SEC Chair Tamps Down Expectations on Investment Advice Rule


Opponents of a Labor Department proposal to tighten standards for investment advisers want the Securities and Exchange Commission to take charge of the rule making process. But SEC Chair Mary Jo White warned Wednesday that no such rule would be coming anytime soon.

Members of the House Financial Services Committee implored White to reclaim the SEC’s “exclusive purview” over regulating financial advisers under the Dodd-Frank financial law rather than allowing the Department of Labor to move forward with its proposed standard.

“The SEC has an opportunity to act and stop the Labor Department from making financial advice and retirement planning less available and more expensive for Americans with low and moderate incomes,” said Chairman Jeb Hensarling (R-Texas). “This we hope they successfully do.”

“We gave exclusive rights to the SEC, if there came a time, to craft a best-interests investment standard,” said Rep. David Scott (D-Ga.) one of the few outspoken Democratic opponents of the Labor Department’s efforts. “Why are you allowing the Labor Department to take over your territory?”

White exercised caution in her responses, saying the SEC had cooperated with DOL’s rule-making efforts by providing technical regulatory guidance. She also committed to producing some sort of fiduciary standard at some point.

“We should subject brokers and investment advisers to a uniform fiduciary standard,” White told the committee. She confirmed her earlier comments that the commission is “full-out engaged” in its own fiduciary rulemaking process. But she warned that those efforts should not be expected to immediately produce results.

“We are working towards, in the very short term, most of the details of what the proposal will be,” she said. “But that doesn’t mean that in two months you’ll see a proposal.”

The House passed a bill, sponsored by Rep. Ann Wagner (R-Mo.), late last month that would block the Labor Department’s standard from taking effect until the SEC has the opportunity to issue its own guidance. Republicans, and the few Democrats who voted for the legislation, said that under Dodd-Frank, only the SEC may issue a fiduciary standard. That makes the Labor Department’s efforts at best duplicative – and, at worst, entirely outside its jurisdiction, they argue.

Under current law, only certain types of financial advisers are subject to a rule requiring all their advice to be only in the best interest of their client. Other, less formal investment advice relationships aren’t governed by these strict standards.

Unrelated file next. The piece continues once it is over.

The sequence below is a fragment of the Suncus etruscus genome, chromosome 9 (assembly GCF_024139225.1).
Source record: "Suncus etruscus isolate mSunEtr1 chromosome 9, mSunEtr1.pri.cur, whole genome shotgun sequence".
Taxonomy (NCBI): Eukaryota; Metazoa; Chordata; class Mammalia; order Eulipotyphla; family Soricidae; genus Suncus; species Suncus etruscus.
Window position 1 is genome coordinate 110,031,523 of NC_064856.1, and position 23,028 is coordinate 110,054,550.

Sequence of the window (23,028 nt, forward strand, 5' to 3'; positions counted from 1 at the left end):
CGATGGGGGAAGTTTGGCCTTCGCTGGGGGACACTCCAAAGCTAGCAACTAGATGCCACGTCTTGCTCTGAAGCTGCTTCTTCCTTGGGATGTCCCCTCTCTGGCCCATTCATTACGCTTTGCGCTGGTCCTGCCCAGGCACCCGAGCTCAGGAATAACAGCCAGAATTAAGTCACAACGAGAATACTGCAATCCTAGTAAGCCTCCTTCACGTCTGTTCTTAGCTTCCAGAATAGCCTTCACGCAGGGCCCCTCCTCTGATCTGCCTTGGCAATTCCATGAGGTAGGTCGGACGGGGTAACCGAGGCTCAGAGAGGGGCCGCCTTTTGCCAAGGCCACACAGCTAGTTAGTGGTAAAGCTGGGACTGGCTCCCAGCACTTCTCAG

Supporters of a uniform fiduciary standard say that opponents’ efforts to block the Labor Department rule are not intended to redirect the process towards the SEC; they want to prevent a best interests rule altogether. White’s comments confirm their fears that, at the very least, there would be a delay. The SEC would not be in a position to issue its own standard for at least several months, and ideological divisions on the five-member commission could also complicate the rulemaking process.

“Congressional action is unnecessary and would derail, not advance, a final rule to require retirement advisors to serve their clients’ best interests,” the Financial Planning Coalition said in a statement Tuesday.

The FPC’s members are financial advisers who are already subject to a fiduciary standard, and they believe that there should be a uniform standard for anyone providing investment advice. They argue that fears of low and moderate-income investors losing out on financial advice under a new standard are misleading, and reflect broker-dealers who do not want to change how they do business.

The White House and allied Democrats, particularly Sen. Elizabeth Warren (D-Mass.), have waged a bare-knuckles campaign against opponents of the DOL’s proposed fiduciary standard. Despite the fact that nearly 100 House Democrats signed a letter to Labor Secretary Thomas Perez expressing concerns with the proposed rule, only three Democrats ultimately voted for Wagner’s legislation, a position that Wagner called “cowardly.”

The House bill to block the standard stands little chance of overcoming a Democratic filibuster in the Senate, much less a presidential veto. As such, House Republicans have included a one-year defunding of DOL’s proposed rule in their financial services appropriations package. Since Congressional Democratic leaders and the White House have repeatedly vowed to reject any “ideological riders” on appropriations bills, a showdown over the measure could be brewing.

At Wednesday’s committee hearing though, the rule’s opponents spent their time making impassioned appeals to White to insert the SEC more forcefully into the debate over investment advice by elbowing aside the Labor Department. “Seize your authority back on this fiduciary issue,” Scott urged.

Morning Consult